Luhya Tribe – Kenya’s Second Largest Ethnic Tribe
Luhya people: The Luhya tribe, also known as Abaluhya, Baluhya, or Abaluyia, are a bantu tribe living in the agriculturally fertile Western region of Kenya. They are neighbors to some of the nilotic tribes including Luo, Kalenjin, Maasai and Teso (Iteso).
Luhyas are Kenya’s second largest ethnic tribe after the Kikuyu, making up 14% of the Kenya population. Though considered as one tribe, the Abaluhya consist of over 18 sub-tribes, each speaking a different dialect of the Luyia language. The Bukusu and Maragoli are the two largest Luhya sub tribes. The others include Banyala, Banyore, Batsotso, Gisu, Idakho, Isukha, Kabras, Khayo, Kisa, Marachi, Marama, Masaaba, Samia, Tachoni, Tiriki and Wanga.
History of the Luhya Tribe
The true origin of the Abaluhya is disputable. According to their own oral literature, Luhyas migrated to their present day location from Egypt in the North. Some historians however believe that the Luhya came from Central and West Africa alongside other Bantus in what is known as the Great Bantu Migration.
The Luhya tribe, like many other Kenya tribes, lost their most fertile land to the colonialists during the British colonial rule in Kenya. The Abaluhya, and more so the Bukusu, strongly resisted colonial rule and fought many unsuccessful battles to regain their land. The Wanga and Kabras sub-tribes however collaborated with colonialists.
Luhya Sub – Tribes
All members of a family had responsibilities towards one another. Several families like that made up a sub-clan; and several sub-clans made up a clan. The clan was the most important family unit in the Luhya tribe. There are nearly 750 clans in Luhyaland. Each clan has a totem; that is, they have an animal or bird or plant which they do not eat, or which they do not touch.
Each Luhya clan swears by its totem. This was done when the person swearing wanted to prove that he or she was not telling a lie. You could not swear by your totem if you knew you were telling a lie as it was believed that the totem would thereby bring you bad luck, or kill you.
List of Luhya Sub – Tribes
|Luhya tribe||Luhya variety||Region|
|Maragoli||Lulogooli||Maragoli, Vihiga (Kenya)|
|Vihiga (Kenya), Tororo (Uganda)|
|Samia||Lusamia||Busia, [Busia District, Uganda] – Uganda|
|Tachoni||Lutachoni||Lugari, Malava (Kenya)|
1. The Bukusu speak Lubukusu and occupy Bungoma and Mount Elgon districts. The clans of the Bukusu include the Batura, Bamalaba, Bamwale, Bakikayi, Basirikwa, Baechale, Baechalo, Bakibeti, Bakhisa, Bamwayi Bamwaya, Bang’oma, Basakali, Bakiabi, Baliuli, Bamuki, Bakhona, Bakoi, Bameme, Basombi, Bakwangwa, Babutu (descendants of Mubutu also found in Congo), Bakhoone, Baengele (originally Banyala), Balonja, Batukwika, Baboya, Baala, Balako, Basaba, Babuya, Barefu, Bamusomi, Batecho, Baafu, Babichachi, Bamula, Balunda, Babulo, Bafumo, Bayemba, Baemba, Bayaya, Baleyi, Baembo, Bamukongi, Babeti, Baunga, Bakuta, Balisa, Balukulu, Balwonja, Bamalicha, Bamukoya, Bamuna, Bamutiru, Bayonga, Bamang’ali, Basefu, Basekese, Basenya, Basime, Basimisi, Basibanjo, Basonge, Batakhwe, Batecho, Bachemayi, Bachemwile, Bauma, Baumbu, Bakhoma, Bakhonjo, Bakhwami, Bakhulaluwa, Baundo, Bachemuluku, Bafisi, Bakobolo, Bamatiri, Bamakhuli, Bameywa, Bahongo, Basamo, Basang’alo, Basianaga, Basioya, Bachambayi, Bangachi, Babiya, Baande, Bakhone, Bakimwei, Batilu, Bakhurarwa, Bakamukong’i, Baluleti, Babasaba, Bakikai, Bhakitang’a, Bhatemlani, Bhasakha, Bhatasama, Bhakiyabi, Banywaka,Banyangali, etc. For a complete list of Bukusu clans see Shadrack Amakoye Bulimo’s new book Luyia Nation: Origins, Clans and Taboos ISBN 978-1-4669-7837-9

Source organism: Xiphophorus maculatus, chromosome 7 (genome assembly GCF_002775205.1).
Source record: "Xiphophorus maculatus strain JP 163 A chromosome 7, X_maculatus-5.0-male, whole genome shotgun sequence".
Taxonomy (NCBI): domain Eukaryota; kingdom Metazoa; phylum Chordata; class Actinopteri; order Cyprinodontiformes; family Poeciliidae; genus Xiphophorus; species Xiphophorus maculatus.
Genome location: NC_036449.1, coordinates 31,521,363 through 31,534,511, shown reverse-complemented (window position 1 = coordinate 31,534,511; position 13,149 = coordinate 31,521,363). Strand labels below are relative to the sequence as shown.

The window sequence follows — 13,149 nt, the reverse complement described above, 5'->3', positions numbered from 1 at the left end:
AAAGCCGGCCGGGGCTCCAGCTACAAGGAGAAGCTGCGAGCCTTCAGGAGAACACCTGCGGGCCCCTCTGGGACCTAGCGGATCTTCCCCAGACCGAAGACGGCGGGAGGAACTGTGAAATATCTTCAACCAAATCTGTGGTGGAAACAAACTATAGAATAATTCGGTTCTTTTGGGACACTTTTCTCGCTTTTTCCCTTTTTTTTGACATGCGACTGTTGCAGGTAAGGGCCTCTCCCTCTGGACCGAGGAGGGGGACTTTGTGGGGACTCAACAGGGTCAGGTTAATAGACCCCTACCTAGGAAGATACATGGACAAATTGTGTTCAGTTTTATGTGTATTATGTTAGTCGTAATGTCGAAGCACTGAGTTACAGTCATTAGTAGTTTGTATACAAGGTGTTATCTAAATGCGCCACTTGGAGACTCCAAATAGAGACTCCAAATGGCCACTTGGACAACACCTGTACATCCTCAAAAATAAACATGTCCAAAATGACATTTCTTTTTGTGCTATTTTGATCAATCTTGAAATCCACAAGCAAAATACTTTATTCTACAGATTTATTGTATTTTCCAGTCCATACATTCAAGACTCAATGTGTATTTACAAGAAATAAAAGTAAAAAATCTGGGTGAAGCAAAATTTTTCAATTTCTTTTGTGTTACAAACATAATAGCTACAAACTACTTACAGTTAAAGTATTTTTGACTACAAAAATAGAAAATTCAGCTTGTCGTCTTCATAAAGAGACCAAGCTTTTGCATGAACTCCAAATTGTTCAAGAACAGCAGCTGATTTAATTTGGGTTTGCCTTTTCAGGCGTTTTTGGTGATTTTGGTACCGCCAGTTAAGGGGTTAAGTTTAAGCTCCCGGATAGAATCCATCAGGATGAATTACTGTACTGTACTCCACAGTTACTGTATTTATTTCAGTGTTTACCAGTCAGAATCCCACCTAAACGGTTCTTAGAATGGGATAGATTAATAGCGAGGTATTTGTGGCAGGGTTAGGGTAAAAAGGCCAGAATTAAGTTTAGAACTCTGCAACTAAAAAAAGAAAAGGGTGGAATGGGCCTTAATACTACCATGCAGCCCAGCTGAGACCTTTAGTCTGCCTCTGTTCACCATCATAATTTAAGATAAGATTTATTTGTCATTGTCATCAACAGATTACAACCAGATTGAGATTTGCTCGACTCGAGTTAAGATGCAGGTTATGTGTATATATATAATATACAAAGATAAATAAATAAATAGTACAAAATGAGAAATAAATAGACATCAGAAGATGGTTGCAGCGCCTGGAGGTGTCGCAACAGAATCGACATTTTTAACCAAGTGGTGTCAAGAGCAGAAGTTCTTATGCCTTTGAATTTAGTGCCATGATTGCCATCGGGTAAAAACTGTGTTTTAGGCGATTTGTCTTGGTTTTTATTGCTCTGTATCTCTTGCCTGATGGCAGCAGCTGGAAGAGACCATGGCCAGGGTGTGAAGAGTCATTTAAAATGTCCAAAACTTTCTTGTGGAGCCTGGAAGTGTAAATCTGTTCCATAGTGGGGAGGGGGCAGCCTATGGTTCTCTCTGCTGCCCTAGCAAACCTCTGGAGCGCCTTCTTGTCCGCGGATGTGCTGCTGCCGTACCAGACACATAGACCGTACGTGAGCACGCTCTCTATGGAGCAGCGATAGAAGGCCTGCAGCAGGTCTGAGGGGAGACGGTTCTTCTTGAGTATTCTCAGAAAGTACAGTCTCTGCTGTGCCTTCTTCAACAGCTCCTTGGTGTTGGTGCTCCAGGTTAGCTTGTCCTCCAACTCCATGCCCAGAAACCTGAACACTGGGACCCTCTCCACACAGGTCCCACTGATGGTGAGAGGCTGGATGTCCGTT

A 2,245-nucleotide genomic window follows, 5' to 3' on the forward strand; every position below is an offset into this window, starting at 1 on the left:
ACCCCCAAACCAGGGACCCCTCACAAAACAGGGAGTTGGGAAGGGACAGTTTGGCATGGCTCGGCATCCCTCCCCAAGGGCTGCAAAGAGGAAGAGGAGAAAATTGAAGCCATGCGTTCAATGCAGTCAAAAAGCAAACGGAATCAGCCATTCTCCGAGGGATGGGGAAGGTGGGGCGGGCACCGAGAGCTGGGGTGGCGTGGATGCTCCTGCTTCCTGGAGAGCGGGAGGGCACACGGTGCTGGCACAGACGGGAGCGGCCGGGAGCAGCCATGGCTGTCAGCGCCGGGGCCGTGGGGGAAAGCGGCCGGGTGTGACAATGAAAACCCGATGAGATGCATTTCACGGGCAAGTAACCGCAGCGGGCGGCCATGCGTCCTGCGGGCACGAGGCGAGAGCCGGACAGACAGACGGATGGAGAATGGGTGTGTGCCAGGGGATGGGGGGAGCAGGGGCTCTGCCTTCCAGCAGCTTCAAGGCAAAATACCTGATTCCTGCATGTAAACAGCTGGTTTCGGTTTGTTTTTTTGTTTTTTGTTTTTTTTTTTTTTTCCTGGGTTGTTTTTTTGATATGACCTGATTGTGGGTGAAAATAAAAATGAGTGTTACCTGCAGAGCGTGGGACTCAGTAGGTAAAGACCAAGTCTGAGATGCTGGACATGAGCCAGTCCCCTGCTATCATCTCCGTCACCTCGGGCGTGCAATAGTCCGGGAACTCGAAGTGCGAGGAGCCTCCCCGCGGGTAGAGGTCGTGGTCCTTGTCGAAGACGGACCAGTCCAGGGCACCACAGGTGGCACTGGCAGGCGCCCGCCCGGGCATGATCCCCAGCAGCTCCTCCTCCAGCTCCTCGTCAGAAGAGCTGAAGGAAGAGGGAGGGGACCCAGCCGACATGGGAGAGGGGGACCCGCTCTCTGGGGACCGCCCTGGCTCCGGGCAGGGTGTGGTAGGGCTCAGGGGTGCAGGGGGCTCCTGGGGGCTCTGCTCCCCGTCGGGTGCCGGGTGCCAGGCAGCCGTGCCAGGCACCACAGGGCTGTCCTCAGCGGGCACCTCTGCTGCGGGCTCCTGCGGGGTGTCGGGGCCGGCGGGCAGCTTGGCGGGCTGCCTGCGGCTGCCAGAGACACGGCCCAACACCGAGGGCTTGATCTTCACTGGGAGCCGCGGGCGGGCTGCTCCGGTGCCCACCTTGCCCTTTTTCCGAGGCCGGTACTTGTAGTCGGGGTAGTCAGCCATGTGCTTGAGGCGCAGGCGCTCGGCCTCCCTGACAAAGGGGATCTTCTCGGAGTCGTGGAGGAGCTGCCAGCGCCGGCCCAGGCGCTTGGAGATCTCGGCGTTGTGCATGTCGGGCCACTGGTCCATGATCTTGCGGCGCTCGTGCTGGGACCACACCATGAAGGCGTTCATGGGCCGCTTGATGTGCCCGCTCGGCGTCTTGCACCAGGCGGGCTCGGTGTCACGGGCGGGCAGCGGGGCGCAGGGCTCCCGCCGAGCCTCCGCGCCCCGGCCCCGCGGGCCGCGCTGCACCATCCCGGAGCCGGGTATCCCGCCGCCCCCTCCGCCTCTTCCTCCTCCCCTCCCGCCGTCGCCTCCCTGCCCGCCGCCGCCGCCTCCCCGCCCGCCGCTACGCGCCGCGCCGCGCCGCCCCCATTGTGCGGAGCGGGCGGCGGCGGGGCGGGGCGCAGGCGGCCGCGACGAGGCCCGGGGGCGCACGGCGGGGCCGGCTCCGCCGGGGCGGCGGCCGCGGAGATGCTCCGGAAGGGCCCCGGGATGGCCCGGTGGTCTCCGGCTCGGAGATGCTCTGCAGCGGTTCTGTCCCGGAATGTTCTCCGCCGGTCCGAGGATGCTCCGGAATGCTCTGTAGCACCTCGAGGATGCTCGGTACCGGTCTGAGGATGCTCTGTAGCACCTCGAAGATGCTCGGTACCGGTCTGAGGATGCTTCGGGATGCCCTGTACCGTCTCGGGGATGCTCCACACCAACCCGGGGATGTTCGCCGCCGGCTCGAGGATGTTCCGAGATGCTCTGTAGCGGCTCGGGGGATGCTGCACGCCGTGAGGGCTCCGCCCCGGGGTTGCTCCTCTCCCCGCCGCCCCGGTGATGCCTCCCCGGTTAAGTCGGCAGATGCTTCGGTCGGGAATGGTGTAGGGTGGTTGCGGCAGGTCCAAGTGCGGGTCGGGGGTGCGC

2. The Samia speak Lusamia and occupy Southern Region of Busia District (Busia county), Kenya. The clans of the Samia of include the Abatabona, Abadongo, Abakhulo, Abakangala, Abasonga, Ababukaki, Ababuri, Abalala,
3. The Khayo speak Lukhayo and occupy Nambale District and Matayos Division of Busia County, Kenya. Khayo clans include the Abaguuri, Abasota, Abakhabi.
4. The Marachi speak Lumarachi and occupy Butula District in Busia county. Marachi clans include Ababere,Abafofoyo, Abamuchama, Abatula, Abamurono, Abang’ayo, Ababule, Abamulembo,Abatelia, Abapwati, Abasumia, Abarano, Abasimalwa, Abakwera, Abamutu, Abamalele, Abakolwe, Ababonwe,Abamucheka,Abaliba,Ababirang’u,Abakolwe,Abade. Abasubo.The name Marachi is derived from Ng’ono Mwami’s father who was called Marachi son of Musebe,the son of Sirikwa.So all the Marachi clans owed their allegiance to Ng’ono Mwami from whose lineage of Ababere clan they were founded.The name Marachi was given further impetus by the war-like lifestyle of the descendants of Ng’ono who ruthlessly fought off the Luo expansion of the Jok Omollo a nilotic group that sought to control the Nzoia and Sio Rivers in the area and the fishing grounds around the gulf of Erukala and Ebusijo-modern Port Victoria and Sio Port respectively.
5. The Nyala speak Lunyala and occupy Busia District. Other Nyala (Abanyala ba Kakamega) occupy the north western part of Kakamega District. The Banyala of Kakamega are said to have migrated from Busia with a leader known as Mukhamba. They speak the same dialect as the Banyala of Busia, save for minor differences in pronunciation. The Banyala of Kakamega are also known as Abanyala ba Ndombi. They reside in Navakholo Division North of Kakamega forest. Their one time powerful colonial chief was Ndombi wa Namusia. Chief Ndombi was succeeded by his son, Andrea.
Andrea was succeeded by Paulo Udoto, Mukopi, Wanjala, Barasa Ongeti, Matayo Oyalo and Muterwa in that order.
The clans of the Banyala include Abahafu, Ababenge, Abachimba, Abadavani, Abaengere, Abakangala, Abakhubichi, Abakoye, Abakwangwachi, Abalanda, Abalecha, Abalindo, Abamani, Abalindavyoki, Abamisoho, Abamuchuu, Abamugi, Abamulembo, Abamwaya, Abamani, Abaokho, Abasaacha, Abasakwa, Abasaya, Abasenya, Abasia, Abasiloli, Abasonge (also found among Kabras), Abasumba, Abasuu, Abatecho (also found among Bukusu), Abaucha, Abauma, Abaumwo, Abacharia, Abayaya, Abayirifuma (also found among Tachoni), Abayisa, Abayundo and Abasiondo, Abachende.
The Banyala do not intermarry with someone from the same clan.